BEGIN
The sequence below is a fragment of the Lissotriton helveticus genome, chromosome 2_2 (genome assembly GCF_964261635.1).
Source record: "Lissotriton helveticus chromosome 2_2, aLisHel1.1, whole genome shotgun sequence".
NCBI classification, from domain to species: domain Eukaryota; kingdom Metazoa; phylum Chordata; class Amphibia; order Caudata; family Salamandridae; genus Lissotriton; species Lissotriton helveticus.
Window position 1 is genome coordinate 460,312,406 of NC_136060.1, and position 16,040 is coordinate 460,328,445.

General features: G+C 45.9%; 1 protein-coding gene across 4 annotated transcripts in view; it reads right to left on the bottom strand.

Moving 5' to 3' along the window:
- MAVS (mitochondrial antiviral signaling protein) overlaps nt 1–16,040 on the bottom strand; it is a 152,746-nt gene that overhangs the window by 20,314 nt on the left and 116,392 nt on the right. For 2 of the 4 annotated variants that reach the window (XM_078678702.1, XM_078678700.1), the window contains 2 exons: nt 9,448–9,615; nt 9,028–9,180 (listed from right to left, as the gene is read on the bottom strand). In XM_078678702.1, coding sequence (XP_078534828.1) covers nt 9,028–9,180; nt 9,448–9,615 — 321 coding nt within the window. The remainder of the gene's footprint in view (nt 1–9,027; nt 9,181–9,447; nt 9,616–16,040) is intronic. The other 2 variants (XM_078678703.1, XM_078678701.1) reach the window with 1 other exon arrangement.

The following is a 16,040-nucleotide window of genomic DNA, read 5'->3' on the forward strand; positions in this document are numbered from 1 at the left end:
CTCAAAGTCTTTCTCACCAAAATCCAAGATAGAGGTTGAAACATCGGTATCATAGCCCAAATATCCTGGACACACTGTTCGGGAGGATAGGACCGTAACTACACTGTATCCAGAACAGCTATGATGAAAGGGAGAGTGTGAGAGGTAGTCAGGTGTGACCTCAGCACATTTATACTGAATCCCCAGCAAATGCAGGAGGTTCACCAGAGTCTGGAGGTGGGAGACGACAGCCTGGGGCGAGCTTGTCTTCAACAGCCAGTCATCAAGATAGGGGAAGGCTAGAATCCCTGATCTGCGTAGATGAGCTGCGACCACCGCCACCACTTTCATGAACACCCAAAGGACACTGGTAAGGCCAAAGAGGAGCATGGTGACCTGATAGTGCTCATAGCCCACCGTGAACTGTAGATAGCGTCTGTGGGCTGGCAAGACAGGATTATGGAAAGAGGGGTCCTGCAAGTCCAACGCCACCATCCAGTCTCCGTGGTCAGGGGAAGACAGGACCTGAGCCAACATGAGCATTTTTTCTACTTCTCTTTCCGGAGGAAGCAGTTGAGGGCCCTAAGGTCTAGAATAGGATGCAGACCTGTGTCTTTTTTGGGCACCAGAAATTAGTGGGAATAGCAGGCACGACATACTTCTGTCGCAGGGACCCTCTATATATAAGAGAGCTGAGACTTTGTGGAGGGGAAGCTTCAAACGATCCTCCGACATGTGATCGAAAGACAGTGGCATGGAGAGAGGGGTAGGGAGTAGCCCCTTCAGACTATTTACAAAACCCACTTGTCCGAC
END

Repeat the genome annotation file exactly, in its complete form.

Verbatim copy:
The sequence below is a fragment of the Lissotriton helveticus genome, chromosome 2_2 (genome assembly GCF_964261635.1).
Source record: "Lissotriton helveticus chromosome 2_2, aLisHel1.1, whole genome shotgun sequence".
NCBI classification, from domain to species: domain Eukaryota; kingdom Metazoa; phylum Chordata; class Amphibia; order Caudata; family Salamandridae; genus Lissotriton; species Lissotriton helveticus.
Window position 1 is genome coordinate 460,312,406 of NC_136060.1, and position 16,040 is coordinate 460,328,445.

General features: G+C 45.9%; 1 protein-coding gene across 4 annotated transcripts in view; it reads right to left on the bottom strand.

Moving 5' to 3' along the window:
- MAVS (mitochondrial antiviral signaling protein) overlaps nt 1–16,040 on the bottom strand; it is a 152,746-nt gene that overhangs the window by 20,314 nt on the left and 116,392 nt on the right. For 2 of the 4 annotated variants that reach the window (XM_078678702.1, XM_078678700.1), the window contains 2 exons: nt 9,448–9,615; nt 9,028–9,180 (listed from right to left, as the gene is read on the bottom strand). In XM_078678702.1, coding sequence (XP_078534828.1) covers nt 9,028–9,180; nt 9,448–9,615 — 321 coding nt within the window. The remainder of the gene's footprint in view (nt 1–9,027; nt 9,181–9,447; nt 9,616–16,040) is intronic. The other 2 variants (XM_078678703.1, XM_078678701.1) reach the window with 1 other exon arrangement.

The following is a 16,040-nucleotide window of genomic DNA, read 5'->3' on the forward strand; positions in this document are numbered from 1 at the left end:
CTCAAAGTCTTTCTCACCAAAATCCAAGATAGAGGTTGAAACATCGGTATCATAGCCCAAATATCCTGGACACACTGTTCGGGAGGATAGGACCGTAACTACACTGTATCCAGAACAGCTATGATGAAAGGGAGAGTGTGAGAGGTAGTCAGGTGTGACCTCAGCACATTTATACTGAATCCCCAGCAAATGCAGGAGGTTCACCAGAGTCTGGAGGTGGGAGACGACAGCCTGGGGCGAGCTTGTCTTCAACAGCCAGTCATCAAGATAGGGGAAGGCTAGAATCCCTGATCTGCGTAGATGAGCTGCGACCACCGCCACCACTTTCATGAACACCCAAAGGACACTGGTAAGGCCAAAGAGGAGCATGGTGACCTGATAGTGCTCATAGCCCACCGTGAACTGTAGATAGCGTCTGTGGGCTGGCAAGACAGGATTATGGAAAGAGGGGTCCTGCAAGTCCAACGCCACCATCCAGTCTCCGTGGTCAGGGGAAGACAGGACCTGAGCCAACATGAGCATTTTTTCTACTTCTCTTTCCGGAGGAAGCAGTTGAGGGCCCTAAGGTCTAGAATAGGATGCAGACCTGTGTCTTTTTTGGGCACCAGAAATTAGTGGGAATAGCAGGCACGACATACTTCTGTCGCAGGGACCCTCTATATATAAGAGAGCTGAGACTTTGTGGAGGGGAAGCTTCAAACGATCCTCCGACATGTGATCGAAAGACAGTGGCATGGAGAGAGGGGTAGGGAGTAGCCCCTTCAGACTATTTACAAAACCCACTTGTCCGAC